Bananagrams – Innovation through Easing Scrabble’s Pain Points

Scrabble is one of the most popular games of all time, far ahead of the many competing word games out on retail shelves.  However, it is not without its pain points, which lessen the enjoyment of the game for many.  Some of the pain points are: time spent waiting for other players to take their turns, luck factor in drawing high value letters, time to play a full game, and the need for paper, pencil and board along with keeping score.  A new game called Bananagrams solves those pain points while still keeping much of the fun of Scrabble.

To play Bananagrams, each player draws 21 tiles and creates their own scrabble-like board with those tiles.  When a player uses all tiles successfully, every player draws another tile.  This repeats until there are no tiles left and the person who is first to create a successful board with all of their tiles wins.  The key factors like quick anagramming, expert knowledge, and use, of 2-letter words and knowing how to play the harder letters are still competitive advantages in Bananagrams.  Gone is the pain of waiting for other players to slowly play their turn; this is turned upside down by the need to play as fast as possible simultaneously.  Now players are in a race instead of taking their entire alloted time every turn to find the best play.  Bananagrams also has no scoring; Qs are not worth more than As like in Scrabble.  No scorekeeper is necessary, nor is a board, paper or hourglass.  Bananagrams can be played when you only have a short time period to play a game; the better you are, the less time you need to play.  The tiles are all that you need to play Bananagrams, making it very portable and easy to play anywhere.

Bananagrams - Scrabble Alternative

There are tradeoffs, of course.  The strategy in how to play the board, not opening up double/triple words/letters, for your opponents is gone.  And there is no bonus for making a 7 or 8 letter word.  Bananagrams is a different game from Scrabble and both are fun and competitive in their own way.  But by solving many of Scrabble’s pain points, Bananagrams has positioned itself as a great alternative to Scrabble.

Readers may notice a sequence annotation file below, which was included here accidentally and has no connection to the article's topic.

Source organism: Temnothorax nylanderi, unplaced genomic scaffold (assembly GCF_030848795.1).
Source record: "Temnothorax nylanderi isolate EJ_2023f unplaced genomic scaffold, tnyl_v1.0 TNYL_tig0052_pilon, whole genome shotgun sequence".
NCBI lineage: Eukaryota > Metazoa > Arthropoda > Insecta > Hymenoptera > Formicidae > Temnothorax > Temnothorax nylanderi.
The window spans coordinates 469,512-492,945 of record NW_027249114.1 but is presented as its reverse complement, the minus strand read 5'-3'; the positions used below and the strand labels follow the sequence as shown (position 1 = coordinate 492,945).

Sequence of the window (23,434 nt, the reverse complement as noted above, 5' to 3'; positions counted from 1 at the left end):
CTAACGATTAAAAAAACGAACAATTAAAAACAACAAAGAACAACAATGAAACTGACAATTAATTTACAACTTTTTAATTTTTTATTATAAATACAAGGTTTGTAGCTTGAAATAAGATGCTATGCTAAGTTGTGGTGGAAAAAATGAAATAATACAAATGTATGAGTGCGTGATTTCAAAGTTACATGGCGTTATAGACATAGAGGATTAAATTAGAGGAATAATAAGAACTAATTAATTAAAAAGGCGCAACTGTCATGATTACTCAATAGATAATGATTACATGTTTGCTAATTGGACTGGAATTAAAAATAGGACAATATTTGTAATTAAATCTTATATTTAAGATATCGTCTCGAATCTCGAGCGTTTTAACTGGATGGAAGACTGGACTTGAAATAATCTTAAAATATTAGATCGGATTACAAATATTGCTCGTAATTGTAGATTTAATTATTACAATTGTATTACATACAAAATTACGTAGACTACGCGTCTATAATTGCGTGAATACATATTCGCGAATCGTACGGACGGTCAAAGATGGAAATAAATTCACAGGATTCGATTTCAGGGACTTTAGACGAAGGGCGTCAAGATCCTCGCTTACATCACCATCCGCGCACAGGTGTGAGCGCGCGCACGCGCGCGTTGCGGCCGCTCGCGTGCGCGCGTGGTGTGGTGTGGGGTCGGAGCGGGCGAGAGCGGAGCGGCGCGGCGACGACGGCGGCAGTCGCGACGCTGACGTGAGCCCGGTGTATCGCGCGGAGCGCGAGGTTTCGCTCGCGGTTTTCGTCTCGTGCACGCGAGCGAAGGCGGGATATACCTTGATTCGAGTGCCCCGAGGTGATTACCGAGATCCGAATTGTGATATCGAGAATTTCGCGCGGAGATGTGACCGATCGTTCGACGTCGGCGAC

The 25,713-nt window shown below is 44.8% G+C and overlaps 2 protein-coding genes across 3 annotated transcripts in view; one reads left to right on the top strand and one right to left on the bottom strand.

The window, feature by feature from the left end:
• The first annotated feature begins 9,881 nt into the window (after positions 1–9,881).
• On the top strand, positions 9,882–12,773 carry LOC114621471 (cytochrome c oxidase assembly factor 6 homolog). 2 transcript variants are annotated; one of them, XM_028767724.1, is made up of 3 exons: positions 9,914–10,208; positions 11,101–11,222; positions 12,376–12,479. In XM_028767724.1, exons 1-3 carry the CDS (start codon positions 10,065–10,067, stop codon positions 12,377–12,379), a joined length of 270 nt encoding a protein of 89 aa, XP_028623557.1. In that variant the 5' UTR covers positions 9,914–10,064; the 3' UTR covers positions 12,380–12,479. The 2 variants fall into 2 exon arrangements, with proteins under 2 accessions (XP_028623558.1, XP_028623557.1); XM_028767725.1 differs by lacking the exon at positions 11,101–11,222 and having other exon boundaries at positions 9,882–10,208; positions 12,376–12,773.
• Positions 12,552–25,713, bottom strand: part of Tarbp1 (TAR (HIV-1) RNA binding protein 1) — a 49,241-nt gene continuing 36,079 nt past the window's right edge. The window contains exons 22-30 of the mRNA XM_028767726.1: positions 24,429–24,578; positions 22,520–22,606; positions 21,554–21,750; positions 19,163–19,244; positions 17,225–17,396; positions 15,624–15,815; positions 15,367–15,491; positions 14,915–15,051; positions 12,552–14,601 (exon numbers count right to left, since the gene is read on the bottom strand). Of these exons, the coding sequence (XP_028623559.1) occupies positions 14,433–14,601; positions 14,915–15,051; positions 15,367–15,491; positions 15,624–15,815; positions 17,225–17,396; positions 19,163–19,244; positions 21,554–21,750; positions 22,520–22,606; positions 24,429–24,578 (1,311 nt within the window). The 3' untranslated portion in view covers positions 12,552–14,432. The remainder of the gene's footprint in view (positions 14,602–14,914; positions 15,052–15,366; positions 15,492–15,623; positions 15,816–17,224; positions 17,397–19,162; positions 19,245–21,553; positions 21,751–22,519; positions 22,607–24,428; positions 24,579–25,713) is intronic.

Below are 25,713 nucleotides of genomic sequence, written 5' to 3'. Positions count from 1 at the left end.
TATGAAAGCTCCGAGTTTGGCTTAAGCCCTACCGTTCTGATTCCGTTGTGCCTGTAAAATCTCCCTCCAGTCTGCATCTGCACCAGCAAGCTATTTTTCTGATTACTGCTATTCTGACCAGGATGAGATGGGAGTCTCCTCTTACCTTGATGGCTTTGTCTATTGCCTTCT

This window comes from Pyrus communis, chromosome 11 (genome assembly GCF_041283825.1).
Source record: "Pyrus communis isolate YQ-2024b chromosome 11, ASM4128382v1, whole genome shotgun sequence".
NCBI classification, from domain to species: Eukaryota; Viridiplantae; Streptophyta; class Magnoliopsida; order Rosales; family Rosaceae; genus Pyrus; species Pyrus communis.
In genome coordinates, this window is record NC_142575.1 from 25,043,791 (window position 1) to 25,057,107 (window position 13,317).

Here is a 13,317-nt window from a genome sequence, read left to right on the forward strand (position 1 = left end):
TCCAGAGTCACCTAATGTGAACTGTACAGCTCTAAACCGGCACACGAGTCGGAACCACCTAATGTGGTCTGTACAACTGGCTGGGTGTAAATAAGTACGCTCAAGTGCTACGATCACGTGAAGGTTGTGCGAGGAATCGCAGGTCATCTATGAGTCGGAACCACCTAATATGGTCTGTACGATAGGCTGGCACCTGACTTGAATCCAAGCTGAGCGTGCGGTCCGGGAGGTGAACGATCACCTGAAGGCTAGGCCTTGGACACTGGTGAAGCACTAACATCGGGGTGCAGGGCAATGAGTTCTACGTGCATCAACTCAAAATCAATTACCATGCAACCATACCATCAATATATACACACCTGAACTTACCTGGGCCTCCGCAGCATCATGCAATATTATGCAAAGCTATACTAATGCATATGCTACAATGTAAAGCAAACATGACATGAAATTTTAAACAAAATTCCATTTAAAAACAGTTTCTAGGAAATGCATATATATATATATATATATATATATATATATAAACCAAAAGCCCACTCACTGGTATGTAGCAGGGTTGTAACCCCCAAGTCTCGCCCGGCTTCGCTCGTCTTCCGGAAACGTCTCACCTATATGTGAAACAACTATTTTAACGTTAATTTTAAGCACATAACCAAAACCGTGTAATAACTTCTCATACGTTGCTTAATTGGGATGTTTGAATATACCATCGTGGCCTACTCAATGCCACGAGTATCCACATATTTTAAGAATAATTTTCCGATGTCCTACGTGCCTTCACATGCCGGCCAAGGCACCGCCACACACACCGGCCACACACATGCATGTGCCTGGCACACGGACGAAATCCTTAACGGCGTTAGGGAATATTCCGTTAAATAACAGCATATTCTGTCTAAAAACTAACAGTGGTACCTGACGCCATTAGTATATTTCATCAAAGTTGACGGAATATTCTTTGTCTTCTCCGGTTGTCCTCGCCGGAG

Making a good product isn’t enough, especially in the competitive and crowded retail space.  Bananagrams was strategic here as well.  If the game came in a standard board game box, it would have been buried on the shelves next to a dozen other word games.  Instead, the maker created a unique banana casing for the game, which allows the game to stand out on the shelf.  It also takes up far less room, which is a plus for retailers, and as such often enjoys placement on aisle end caps.  Consumers pass by the aisle and are likely to notice the banana shape of the game and are interested in what could possibly be in the package.

Additionally, the unique packaging and positioning as a banana allows the makers to easily expand their offerings to other games packaged in the shape of other fruits like apples and pears and attract users who have played Bananagrams.  They have created a brand around a line of fruit-shaped word games; I don’t even know who makes the games, as they don’t need to rely on building up their name as a brand.  The packaging does it for them.  Through a combination of strategically creating an alternative to Scrabble and brilliant packaging, the maker of Bananagrams has created a hit word game that is selling fast and enjoys high visibility in the crowded word game market.

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